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The American Diamond Rock Boring Company v. Sheldon.
THE AMERICAN DIAMOND ROOK BORING COMPANY
CHARLES SHELDON AND OTHERS.
Letters patent for an invention were granted in England, dated September 3d,
1862. The specification was filed in the Great Seal Patent Office there, March 3d, 1863. Letters patent for the same invention were granted by the United States, July 14th, 1863, for 17 years. The date of the application for the
United States patent was not shown: Held, (1.) That the date of the filing of the specification in England must be taken
as the date of the patenting in England, for the purposes of $ 6 of the Act of
March 3d, 1839, (5 U. S. Stat at Large, 353 ;) (2.) That the invention was, therefore, not patented in England more than six
months before the United States patent was applied for, and so the Act of 1839 did not apply, and the United States patent was valid for 17 years from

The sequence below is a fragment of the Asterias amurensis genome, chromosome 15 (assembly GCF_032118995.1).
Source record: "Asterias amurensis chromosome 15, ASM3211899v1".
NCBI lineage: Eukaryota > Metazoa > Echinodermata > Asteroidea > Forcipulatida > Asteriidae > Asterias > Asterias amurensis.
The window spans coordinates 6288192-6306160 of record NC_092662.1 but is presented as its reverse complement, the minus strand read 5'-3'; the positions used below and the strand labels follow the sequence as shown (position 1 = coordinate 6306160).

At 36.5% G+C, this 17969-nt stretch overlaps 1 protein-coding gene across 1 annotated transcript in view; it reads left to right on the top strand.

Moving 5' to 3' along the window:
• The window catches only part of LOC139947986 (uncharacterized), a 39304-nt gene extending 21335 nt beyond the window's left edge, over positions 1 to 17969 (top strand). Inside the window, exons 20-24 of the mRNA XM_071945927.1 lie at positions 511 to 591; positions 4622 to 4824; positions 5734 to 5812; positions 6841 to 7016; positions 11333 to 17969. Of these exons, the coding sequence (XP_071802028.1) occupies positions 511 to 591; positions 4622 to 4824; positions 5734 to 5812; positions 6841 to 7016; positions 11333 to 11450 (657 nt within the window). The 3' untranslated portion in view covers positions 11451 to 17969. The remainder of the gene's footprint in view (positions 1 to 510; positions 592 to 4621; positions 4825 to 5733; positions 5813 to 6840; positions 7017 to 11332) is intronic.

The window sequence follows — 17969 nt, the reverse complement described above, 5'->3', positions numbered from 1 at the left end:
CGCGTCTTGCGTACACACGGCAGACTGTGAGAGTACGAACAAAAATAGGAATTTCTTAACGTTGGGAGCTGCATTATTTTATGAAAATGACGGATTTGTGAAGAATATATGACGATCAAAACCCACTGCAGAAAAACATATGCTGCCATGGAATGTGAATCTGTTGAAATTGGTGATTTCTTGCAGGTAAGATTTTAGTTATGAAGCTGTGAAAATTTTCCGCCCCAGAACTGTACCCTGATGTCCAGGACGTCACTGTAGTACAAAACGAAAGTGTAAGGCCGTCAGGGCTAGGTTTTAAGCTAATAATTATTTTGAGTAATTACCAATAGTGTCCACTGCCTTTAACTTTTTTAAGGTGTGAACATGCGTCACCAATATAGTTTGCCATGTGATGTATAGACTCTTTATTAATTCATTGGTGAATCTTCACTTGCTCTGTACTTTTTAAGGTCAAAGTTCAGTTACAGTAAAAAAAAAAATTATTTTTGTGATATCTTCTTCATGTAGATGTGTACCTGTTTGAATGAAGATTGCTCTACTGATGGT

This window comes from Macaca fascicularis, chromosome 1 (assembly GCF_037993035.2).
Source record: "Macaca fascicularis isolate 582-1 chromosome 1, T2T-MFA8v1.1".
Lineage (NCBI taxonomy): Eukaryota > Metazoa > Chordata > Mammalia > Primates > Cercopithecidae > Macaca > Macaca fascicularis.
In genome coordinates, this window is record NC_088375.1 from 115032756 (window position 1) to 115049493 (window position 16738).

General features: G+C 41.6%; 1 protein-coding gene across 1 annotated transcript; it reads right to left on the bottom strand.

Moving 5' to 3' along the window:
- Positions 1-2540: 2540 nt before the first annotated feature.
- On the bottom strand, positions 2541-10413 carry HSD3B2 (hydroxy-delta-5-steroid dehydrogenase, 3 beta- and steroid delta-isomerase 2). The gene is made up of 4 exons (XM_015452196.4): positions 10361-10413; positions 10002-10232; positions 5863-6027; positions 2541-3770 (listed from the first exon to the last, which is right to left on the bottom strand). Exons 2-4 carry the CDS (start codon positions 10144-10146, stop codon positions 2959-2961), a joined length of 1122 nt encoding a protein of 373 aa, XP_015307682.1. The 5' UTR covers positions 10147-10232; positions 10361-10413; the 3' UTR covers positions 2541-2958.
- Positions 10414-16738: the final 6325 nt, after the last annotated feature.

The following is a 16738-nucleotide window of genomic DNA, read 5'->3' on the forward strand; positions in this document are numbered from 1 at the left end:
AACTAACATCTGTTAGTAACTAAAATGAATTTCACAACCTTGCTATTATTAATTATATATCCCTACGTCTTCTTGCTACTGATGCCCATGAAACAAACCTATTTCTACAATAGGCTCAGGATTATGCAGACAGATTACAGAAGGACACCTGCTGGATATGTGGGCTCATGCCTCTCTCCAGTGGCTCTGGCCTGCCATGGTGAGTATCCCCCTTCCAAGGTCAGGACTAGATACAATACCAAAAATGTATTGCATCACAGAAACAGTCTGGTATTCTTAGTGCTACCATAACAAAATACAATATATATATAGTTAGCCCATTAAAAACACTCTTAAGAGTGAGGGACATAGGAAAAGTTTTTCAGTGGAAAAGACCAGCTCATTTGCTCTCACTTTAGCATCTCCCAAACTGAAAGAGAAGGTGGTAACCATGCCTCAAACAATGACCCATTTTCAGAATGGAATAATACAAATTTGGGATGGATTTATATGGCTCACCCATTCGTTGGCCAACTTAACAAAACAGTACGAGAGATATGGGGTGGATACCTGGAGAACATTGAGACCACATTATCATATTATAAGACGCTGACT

July 14th, 1863. The burden of proof is upon a party who claims that a patent should be limited
in duration, to show the facts which would limit it. (Before WHEELER, J., Vermont, November 12th, 1879.)
WHEELER, J. This cause has been further heard upon a motion of the plaintiff for an injunction, which is opposed on the ground that the patent has expired. The patent was granted July 14th, 1863, for seventeen years, and would expire, according to its own terms, July 14th, 1880. English letters patent for the same invention were granted, dated September 3d, 1862, pursuant to which the specification was filed in the Great Seal Patent Office, March 3d, 1863.